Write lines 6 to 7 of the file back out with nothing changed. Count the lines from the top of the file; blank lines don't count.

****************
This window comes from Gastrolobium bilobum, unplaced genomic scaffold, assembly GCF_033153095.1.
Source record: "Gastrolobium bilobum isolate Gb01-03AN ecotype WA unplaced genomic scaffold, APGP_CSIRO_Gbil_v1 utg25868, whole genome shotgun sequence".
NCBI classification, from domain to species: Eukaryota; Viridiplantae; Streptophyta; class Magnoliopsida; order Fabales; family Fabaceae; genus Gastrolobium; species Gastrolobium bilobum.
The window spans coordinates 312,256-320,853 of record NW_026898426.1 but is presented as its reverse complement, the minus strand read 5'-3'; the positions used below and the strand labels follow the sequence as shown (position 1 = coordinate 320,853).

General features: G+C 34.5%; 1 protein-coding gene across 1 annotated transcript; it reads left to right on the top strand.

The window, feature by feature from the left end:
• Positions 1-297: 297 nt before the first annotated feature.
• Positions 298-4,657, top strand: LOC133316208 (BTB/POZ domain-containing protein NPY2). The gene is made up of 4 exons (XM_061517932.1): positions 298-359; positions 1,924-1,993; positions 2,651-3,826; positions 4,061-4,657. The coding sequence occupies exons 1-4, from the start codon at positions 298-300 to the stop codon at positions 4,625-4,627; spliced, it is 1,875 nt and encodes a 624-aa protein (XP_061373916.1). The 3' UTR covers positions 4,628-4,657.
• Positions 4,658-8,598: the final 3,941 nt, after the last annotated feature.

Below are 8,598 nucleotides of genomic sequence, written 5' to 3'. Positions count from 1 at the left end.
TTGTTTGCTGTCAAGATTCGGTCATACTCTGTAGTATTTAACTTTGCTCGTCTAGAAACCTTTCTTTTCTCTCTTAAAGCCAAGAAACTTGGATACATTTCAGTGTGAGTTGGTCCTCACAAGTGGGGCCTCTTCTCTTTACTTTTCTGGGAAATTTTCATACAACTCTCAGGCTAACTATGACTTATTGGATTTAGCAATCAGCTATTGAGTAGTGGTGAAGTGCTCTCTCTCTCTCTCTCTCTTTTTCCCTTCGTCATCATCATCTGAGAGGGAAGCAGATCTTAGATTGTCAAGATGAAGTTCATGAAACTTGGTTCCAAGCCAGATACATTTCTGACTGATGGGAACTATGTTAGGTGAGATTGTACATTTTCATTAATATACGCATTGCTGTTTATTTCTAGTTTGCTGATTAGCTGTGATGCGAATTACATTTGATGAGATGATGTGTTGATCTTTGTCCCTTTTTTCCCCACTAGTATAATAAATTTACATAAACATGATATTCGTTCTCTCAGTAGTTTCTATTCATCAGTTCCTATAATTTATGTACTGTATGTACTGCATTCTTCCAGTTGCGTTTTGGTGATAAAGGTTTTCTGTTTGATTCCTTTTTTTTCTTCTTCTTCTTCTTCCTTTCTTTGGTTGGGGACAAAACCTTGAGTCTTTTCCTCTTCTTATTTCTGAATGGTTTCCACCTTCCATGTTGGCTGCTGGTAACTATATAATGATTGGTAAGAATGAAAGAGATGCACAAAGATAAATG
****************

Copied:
The window, feature by feature from the left end:
• Positions 1-297: 297 nt before the first annotated feature.